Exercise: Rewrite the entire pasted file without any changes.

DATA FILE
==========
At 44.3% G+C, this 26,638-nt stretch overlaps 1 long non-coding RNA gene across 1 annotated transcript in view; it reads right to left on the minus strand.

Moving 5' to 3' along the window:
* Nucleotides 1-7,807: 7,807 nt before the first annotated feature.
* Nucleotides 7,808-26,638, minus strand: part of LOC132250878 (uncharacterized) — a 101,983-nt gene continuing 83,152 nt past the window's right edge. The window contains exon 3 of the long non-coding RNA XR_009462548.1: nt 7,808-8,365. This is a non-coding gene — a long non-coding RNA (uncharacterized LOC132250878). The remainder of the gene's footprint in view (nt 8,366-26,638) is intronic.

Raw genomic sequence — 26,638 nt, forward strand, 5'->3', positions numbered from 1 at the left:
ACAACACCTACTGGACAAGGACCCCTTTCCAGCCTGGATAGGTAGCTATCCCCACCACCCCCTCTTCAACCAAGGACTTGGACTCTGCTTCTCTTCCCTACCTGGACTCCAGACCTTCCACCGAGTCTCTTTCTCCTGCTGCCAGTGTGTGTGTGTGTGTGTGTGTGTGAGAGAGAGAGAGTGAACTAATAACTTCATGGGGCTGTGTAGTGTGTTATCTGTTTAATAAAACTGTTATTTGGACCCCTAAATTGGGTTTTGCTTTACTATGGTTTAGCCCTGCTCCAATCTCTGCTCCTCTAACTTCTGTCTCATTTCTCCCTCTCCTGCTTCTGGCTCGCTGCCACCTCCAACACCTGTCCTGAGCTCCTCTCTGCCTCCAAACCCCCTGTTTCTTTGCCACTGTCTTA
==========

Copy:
At 44.3% G+C, this 26,638-nt stretch overlaps 1 long non-coding RNA gene across 1 annotated transcript in view; it reads right to left on the minus strand.

Moving 5' to 3' along the window:
* Nucleotides 1-7,807: 7,807 nt before the first annotated feature.
* Nucleotides 7,808-26,638, minus strand: part of LOC132250878 (uncharacterized) — a 101,983-nt gene continuing 83,152 nt past the window's right edge. The window contains exon 3 of the long non-coding RNA XR_009462548.1: nt 7,808-8,365. This is a non-coding gene — a long non-coding RNA (uncharacterized LOC132250878). The remainder of the gene's footprint in view (nt 8,366-26,638) is intronic.

Raw genomic sequence — 26,638 nt, forward strand, 5'->3', positions numbered from 1 at the left:
ACAACACCTACTGGACAAGGACCCCTTTCCAGCCTGGATAGGTAGCTATCCCCACCACCCCCTCTTCAACCAAGGACTTGGACTCTGCTTCTCTTCCCTACCTGGACTCCAGACCTTCCACCGAGTCTCTTTCTCCTGCTGCCAGTGTGTGTGTGTGTGTGTGTGTGTGAGAGAGAGAGAGTGAACTAATAACTTCATGGGGCTGTGTAGTGTGTTATCTGTTTAATAAAACTGTTATTTGGACCCCTAAATTGGGTTTTGCTTTACTATGGTTTAGCCCTGCTCCAATCTCTGCTCCTCTAACTTCTGTCTCATTTCTCCCTCTCCTGCTTCTGGCTCGCTGCCACCTCCAACACCTGTCCTGAGCTCCTCTCTGCCTCCAAACCCCCTGTTTCTTTGCCACTGTCTTA